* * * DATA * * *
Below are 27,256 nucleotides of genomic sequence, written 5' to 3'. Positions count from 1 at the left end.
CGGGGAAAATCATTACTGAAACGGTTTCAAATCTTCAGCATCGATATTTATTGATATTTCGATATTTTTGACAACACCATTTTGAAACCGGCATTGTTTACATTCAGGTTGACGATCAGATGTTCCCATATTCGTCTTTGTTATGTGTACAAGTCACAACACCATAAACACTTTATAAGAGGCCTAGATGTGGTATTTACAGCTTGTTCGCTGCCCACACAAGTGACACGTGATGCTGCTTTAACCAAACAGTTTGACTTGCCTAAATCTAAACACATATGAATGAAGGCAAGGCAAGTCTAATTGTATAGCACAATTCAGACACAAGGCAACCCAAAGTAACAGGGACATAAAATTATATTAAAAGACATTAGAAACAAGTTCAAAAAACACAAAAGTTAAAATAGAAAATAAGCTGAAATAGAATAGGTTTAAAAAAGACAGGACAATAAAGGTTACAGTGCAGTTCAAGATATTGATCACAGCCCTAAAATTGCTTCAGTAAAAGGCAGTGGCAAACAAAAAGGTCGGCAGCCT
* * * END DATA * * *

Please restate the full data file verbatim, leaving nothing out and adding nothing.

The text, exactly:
Below are 27,256 nucleotides of genomic sequence, written 5' to 3'. Positions count from 1 at the left end.
CGGGGAAAATCATTACTGAAACGGTTTCAAATCTTCAGCATCGATATTTATTGATATTTCGATATTTTTGACAACACCATTTTGAAACCGGCATTGTTTACATTCAGGTTGACGATCAGATGTTCCCATATTCGTCTTTGTTATGTGTACAAGTCACAACACCATAAACACTTTATAAGAGGCCTAGATGTGGTATTTACAGCTTGTTCGCTGCCCACACAAGTGACACGTGATGCTGCTTTAACCAAACAGTTTGACTTGCCTAAATCTAAACACATATGAATGAAGGCAAGGCAAGTCTAATTGTATAGCACAATTCAGACACAAGGCAACCCAAAGTAACAGGGACATAAAATTATATTAAAAGACATTAGAAACAAGTTCAAAAAACACAAAAGTTAAAATAGAAAATAAGCTGAAATAGAATAGGTTTAAAAAAGACAGGACAATAAAGGTTACAGTGCAGTTCAAGATATTGATCACAGCCCTAAAATTGCTTCAGTAAAAGGCAGTGGCAAACAAAAAGGTCGGCAGCCT